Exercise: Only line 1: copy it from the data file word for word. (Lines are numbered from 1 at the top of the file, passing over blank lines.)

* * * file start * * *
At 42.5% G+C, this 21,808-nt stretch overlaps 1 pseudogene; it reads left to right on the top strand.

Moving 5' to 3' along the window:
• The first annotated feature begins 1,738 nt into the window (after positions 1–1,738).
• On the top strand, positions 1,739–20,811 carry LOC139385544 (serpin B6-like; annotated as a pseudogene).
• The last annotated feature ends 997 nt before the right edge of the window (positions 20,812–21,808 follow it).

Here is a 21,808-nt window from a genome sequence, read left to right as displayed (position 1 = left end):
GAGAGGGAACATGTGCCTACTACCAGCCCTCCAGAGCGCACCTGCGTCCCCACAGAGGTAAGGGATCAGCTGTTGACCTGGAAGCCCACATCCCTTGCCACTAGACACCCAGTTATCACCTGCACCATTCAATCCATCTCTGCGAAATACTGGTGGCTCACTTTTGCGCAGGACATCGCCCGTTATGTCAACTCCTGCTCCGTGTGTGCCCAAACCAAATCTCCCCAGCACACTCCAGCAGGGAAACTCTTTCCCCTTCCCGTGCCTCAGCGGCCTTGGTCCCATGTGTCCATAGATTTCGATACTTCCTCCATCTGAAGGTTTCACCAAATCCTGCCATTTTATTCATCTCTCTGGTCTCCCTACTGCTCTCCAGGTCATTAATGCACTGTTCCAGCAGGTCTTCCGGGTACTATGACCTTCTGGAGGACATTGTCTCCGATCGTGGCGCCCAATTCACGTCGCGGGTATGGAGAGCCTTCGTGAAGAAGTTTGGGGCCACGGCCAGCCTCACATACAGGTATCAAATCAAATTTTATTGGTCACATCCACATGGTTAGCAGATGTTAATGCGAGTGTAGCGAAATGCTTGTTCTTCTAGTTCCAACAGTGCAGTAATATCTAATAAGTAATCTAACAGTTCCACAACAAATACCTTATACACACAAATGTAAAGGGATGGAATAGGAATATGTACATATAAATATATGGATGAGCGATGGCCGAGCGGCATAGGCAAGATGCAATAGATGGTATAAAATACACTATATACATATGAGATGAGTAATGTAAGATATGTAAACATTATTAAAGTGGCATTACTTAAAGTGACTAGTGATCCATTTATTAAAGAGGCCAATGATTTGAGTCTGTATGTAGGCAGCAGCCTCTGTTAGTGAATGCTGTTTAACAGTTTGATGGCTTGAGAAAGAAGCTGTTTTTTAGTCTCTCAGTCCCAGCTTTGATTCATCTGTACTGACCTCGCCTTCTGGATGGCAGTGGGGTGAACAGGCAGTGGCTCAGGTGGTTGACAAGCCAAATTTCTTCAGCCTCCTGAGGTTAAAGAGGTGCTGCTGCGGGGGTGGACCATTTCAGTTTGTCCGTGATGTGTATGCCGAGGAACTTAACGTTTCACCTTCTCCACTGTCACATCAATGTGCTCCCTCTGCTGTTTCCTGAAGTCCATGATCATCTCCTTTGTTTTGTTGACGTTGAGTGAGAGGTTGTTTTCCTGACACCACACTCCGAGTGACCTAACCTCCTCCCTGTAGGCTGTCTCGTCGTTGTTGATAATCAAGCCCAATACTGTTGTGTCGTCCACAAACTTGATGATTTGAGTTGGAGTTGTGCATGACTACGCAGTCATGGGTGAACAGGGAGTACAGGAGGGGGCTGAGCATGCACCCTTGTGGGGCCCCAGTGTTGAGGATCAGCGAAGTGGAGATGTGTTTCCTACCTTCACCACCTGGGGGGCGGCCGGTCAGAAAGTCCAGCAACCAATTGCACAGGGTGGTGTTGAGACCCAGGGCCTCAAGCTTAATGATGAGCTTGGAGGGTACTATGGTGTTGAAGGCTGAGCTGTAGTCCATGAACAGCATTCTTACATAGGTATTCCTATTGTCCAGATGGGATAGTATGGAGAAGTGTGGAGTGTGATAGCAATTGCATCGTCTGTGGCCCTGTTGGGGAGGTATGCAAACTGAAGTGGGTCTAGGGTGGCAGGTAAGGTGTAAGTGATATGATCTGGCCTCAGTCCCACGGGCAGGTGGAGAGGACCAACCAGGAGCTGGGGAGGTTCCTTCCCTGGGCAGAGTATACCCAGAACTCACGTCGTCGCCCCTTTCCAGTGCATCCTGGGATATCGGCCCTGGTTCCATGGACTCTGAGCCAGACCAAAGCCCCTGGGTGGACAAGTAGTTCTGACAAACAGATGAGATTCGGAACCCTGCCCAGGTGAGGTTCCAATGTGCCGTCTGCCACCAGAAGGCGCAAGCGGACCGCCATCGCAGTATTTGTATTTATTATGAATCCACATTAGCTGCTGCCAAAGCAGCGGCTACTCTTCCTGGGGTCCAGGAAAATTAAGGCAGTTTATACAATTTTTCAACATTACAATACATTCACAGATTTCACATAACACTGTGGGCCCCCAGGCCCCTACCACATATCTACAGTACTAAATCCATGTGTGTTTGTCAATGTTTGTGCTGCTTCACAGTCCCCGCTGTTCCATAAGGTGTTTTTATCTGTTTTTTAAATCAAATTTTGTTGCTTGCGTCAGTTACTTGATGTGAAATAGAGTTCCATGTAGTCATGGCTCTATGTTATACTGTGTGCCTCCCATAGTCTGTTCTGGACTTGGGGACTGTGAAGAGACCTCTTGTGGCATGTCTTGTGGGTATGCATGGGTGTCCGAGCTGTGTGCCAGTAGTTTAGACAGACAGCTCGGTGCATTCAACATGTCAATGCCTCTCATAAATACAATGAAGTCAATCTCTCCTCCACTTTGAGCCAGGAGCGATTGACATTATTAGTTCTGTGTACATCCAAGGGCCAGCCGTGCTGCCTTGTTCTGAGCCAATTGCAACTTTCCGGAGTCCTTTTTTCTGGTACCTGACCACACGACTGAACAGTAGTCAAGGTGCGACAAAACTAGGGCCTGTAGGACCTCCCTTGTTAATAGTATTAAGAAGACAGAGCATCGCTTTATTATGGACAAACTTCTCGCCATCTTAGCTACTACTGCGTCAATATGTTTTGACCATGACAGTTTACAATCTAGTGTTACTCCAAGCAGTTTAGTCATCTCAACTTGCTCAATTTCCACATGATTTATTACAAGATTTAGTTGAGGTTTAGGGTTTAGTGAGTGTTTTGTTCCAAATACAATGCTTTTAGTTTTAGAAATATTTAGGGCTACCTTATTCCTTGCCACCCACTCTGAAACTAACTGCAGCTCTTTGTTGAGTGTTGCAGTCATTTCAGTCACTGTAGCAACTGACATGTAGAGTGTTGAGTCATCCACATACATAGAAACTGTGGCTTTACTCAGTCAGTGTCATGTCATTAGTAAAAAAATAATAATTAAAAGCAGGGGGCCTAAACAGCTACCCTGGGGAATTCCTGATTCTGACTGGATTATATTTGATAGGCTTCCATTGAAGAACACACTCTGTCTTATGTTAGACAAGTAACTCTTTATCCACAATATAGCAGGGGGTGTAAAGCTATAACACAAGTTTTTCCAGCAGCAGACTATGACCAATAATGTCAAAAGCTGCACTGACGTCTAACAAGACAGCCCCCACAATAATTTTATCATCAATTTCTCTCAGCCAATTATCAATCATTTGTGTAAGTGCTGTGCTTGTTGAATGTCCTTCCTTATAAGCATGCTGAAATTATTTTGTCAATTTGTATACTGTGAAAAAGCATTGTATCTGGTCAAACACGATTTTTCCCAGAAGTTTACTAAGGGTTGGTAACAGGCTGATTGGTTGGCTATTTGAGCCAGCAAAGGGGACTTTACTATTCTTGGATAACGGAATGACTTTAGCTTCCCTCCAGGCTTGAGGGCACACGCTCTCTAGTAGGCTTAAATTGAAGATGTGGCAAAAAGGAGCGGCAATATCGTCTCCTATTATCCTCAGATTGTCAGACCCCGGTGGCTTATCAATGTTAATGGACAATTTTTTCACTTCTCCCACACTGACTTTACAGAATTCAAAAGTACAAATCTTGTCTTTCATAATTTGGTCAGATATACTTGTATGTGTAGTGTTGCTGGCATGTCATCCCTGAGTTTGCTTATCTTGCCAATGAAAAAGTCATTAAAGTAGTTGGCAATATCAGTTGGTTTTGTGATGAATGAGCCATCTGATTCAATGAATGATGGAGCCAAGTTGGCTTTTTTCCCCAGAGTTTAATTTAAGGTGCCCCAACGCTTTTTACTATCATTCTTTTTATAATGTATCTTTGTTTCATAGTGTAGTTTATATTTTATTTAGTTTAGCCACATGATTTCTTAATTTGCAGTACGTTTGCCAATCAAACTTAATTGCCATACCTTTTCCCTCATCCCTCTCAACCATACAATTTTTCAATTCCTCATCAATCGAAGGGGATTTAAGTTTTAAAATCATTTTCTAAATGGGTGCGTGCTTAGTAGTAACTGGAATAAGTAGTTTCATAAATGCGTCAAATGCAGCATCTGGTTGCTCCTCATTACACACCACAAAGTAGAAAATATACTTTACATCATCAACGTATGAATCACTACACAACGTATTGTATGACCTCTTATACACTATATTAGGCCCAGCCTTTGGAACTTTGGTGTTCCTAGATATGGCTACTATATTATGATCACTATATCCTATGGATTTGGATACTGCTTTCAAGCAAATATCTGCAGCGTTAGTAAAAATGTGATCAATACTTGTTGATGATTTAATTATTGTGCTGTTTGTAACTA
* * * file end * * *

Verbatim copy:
At 42.5% G+C, this 21,808-nt stretch overlaps 1 pseudogene; it reads left to right on the top strand.